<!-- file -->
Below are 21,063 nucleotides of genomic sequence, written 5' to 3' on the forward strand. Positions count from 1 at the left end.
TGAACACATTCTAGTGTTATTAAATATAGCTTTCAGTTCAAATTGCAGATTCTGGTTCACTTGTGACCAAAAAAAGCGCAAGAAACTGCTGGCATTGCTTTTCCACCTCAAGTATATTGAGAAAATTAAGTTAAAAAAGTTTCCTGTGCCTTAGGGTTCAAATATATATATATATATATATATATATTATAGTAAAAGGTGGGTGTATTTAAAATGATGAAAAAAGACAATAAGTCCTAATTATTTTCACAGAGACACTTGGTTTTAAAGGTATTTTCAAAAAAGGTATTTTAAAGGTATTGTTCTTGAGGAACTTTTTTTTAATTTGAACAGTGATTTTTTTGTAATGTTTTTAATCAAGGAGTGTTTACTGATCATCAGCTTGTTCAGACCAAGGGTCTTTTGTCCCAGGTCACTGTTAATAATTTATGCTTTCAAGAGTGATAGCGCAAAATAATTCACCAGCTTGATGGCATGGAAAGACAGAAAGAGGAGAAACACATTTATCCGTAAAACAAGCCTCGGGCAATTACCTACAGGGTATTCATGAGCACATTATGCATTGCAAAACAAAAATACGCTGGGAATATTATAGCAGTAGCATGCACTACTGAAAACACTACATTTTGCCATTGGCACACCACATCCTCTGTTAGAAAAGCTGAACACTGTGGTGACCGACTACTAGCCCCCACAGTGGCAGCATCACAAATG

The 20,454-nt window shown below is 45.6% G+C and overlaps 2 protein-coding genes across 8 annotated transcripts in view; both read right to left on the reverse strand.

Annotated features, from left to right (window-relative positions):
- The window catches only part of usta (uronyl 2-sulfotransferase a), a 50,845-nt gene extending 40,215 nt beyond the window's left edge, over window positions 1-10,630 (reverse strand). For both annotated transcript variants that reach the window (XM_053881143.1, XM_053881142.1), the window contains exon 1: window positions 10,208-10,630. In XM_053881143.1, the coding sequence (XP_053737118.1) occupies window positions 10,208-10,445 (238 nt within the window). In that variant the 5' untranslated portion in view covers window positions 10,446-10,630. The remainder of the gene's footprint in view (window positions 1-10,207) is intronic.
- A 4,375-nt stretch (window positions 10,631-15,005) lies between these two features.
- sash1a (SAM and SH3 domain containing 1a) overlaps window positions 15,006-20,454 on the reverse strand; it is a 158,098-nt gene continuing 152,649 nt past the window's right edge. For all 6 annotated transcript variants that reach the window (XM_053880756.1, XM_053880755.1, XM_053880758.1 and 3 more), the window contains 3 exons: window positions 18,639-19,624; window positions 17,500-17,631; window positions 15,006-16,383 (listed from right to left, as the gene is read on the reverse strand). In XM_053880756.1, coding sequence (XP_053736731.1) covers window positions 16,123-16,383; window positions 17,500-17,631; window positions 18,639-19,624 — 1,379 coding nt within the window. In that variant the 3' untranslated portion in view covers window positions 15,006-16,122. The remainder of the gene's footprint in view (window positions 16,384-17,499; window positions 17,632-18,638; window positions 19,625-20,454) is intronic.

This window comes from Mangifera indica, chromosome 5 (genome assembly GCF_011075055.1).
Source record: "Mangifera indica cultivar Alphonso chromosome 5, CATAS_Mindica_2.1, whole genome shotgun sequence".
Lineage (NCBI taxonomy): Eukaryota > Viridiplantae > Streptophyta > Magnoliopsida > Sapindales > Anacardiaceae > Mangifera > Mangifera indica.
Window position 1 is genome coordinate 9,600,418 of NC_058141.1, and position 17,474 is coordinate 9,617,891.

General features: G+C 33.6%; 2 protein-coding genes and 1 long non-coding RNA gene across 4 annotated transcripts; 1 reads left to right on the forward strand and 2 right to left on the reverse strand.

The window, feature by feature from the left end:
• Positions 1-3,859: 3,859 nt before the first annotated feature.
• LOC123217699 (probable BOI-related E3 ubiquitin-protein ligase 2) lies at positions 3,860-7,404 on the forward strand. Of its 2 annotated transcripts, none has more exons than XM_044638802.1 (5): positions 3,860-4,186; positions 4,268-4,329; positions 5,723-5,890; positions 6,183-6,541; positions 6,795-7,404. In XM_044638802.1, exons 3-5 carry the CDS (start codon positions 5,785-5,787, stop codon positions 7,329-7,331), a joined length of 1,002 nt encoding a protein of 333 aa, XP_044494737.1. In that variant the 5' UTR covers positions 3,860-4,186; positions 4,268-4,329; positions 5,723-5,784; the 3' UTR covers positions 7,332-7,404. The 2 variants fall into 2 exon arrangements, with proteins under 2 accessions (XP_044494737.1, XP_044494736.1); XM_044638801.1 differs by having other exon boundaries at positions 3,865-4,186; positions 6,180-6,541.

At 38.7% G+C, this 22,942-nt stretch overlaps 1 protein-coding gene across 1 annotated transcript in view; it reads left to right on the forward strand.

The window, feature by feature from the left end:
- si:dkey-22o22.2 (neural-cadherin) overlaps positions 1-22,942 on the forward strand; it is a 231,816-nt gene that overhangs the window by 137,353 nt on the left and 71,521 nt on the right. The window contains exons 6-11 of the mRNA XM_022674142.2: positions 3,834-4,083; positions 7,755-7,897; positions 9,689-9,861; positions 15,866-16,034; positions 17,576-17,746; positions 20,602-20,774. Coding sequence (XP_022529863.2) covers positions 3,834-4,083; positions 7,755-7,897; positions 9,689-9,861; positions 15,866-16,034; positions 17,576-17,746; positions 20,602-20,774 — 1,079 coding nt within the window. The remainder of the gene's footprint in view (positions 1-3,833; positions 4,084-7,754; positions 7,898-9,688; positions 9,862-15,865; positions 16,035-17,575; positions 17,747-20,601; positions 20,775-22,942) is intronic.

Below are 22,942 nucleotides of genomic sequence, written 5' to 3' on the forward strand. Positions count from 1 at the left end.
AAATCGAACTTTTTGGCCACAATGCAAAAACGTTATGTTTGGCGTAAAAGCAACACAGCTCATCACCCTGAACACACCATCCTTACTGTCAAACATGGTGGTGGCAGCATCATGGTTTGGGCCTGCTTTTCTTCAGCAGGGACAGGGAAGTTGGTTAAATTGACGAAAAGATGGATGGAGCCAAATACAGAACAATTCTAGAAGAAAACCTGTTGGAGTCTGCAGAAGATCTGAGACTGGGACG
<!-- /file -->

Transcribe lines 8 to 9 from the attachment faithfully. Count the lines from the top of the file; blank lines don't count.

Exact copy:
This window comes from Mangifera indica, chromosome 5 (genome assembly GCF_011075055.1).
Source record: "Mangifera indica cultivar Alphonso chromosome 5, CATAS_Mindica_2.1, whole genome shotgun sequence".